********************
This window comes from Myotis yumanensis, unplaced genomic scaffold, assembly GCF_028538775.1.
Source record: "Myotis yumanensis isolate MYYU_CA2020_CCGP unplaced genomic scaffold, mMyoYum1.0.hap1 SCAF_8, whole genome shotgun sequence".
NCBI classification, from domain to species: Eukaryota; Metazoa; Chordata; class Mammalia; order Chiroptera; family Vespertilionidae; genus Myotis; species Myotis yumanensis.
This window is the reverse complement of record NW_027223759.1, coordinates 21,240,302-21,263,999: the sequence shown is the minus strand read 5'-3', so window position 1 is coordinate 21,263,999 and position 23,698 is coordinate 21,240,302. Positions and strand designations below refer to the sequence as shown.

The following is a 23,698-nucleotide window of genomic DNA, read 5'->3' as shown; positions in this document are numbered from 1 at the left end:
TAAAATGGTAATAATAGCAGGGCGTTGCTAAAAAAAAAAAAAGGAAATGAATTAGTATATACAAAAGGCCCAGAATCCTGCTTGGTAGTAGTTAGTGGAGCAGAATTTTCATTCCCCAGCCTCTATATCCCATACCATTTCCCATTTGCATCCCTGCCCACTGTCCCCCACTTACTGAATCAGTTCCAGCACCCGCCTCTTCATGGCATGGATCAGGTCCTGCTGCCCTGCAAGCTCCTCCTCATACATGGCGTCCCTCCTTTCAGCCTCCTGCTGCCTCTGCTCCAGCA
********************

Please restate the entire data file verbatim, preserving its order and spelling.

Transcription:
This window comes from Myotis yumanensis, unplaced genomic scaffold, assembly GCF_028538775.1.
Source record: "Myotis yumanensis isolate MYYU_CA2020_CCGP unplaced genomic scaffold, mMyoYum1.0.hap1 SCAF_8, whole genome shotgun sequence".
NCBI classification, from domain to species: Eukaryota; Metazoa; Chordata; class Mammalia; order Chiroptera; family Vespertilionidae; genus Myotis; species Myotis yumanensis.
This window is the reverse complement of record NW_027223759.1, coordinates 21,240,302-21,263,999: the sequence shown is the minus strand read 5'-3', so window position 1 is coordinate 21,263,999 and position 23,698 is coordinate 21,240,302. Positions and strand designations below refer to the sequence as shown.

The following is a 23,698-nucleotide window of genomic DNA, read 5'->3' as shown; positions in this document are numbered from 1 at the left end:
TAAAATGGTAATAATAGCAGGGCGTTGCTAAAAAAAAAAAAAGGAAATGAATTAGTATATACAAAAGGCCCAGAATCCTGCTTGGTAGTAGTTAGTGGAGCAGAATTTTCATTCCCCAGCCTCTATATCCCATACCATTTCCCATTTGCATCCCTGCCCACTGTCCCCCACTTACTGAATCAGTTCCAGCACCCGCCTCTTCATGGCATGGATCAGGTCCTGCTGCCCTGCAAGCTCCTCCTCATACATGGCGTCCCTCCTTTCAGCCTCCTGCTGCCTCTGCTCCAGCA